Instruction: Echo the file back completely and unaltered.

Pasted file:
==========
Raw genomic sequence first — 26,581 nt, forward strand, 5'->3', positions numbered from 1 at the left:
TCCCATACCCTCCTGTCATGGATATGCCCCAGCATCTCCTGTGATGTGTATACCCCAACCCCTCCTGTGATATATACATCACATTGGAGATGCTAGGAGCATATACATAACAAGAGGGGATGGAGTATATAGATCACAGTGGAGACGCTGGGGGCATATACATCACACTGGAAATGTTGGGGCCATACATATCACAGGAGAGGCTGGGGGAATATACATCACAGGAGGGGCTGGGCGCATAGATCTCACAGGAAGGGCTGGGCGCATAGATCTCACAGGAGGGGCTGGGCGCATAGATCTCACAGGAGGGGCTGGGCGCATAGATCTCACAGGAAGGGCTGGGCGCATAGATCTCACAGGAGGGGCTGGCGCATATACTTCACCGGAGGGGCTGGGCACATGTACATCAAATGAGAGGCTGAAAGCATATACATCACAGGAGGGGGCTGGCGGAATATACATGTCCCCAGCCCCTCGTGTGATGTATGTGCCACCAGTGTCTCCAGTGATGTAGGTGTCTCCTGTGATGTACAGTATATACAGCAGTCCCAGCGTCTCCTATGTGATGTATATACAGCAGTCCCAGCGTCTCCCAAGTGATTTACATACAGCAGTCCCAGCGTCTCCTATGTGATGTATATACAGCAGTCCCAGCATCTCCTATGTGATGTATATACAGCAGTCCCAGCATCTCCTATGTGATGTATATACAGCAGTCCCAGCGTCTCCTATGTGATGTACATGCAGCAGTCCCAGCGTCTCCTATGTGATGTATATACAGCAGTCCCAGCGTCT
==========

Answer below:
Raw genomic sequence first — 26,581 nt, forward strand, 5'->3', positions numbered from 1 at the left:
TCCCATACCCTCCTGTCATGGATATGCCCCAGCATCTCCTGTGATGTGTATACCCCAACCCCTCCTGTGATATATACATCACATTGGAGATGCTAGGAGCATATACATAACAAGAGGGGATGGAGTATATAGATCACAGTGGAGACGCTGGGGGCATATACATCACACTGGAAATGTTGGGGCCATACATATCACAGGAGAGGCTGGGGGAATATACATCACAGGAGGGGCTGGGCGCATAGATCTCACAGGAAGGGCTGGGCGCATAGATCTCACAGGAGGGGCTGGGCGCATAGATCTCACAGGAGGGGCTGGGCGCATAGATCTCACAGGAAGGGCTGGGCGCATAGATCTCACAGGAGGGGCTGGCGCATATACTTCACCGGAGGGGCTGGGCACATGTACATCAAATGAGAGGCTGAAAGCATATACATCACAGGAGGGGGCTGGCGGAATATACATGTCCCCAGCCCCTCGTGTGATGTATGTGCCACCAGTGTCTCCAGTGATGTAGGTGTCTCCTGTGATGTACAGTATATACAGCAGTCCCAGCGTCTCCTATGTGATGTATATACAGCAGTCCCAGCGTCTCCCAAGTGATTTACATACAGCAGTCCCAGCGTCTCCTATGTGATGTATATACAGCAGTCCCAGCATCTCCTATGTGATGTATATACAGCAGTCCCAGCATCTCCTATGTGATGTATATACAGCAGTCCCAGCGTCTCCTATGTGATGTACATGCAGCAGTCCCAGCGTCTCCTATGTGATGTATATACAGCAGTCCCAGCGTCT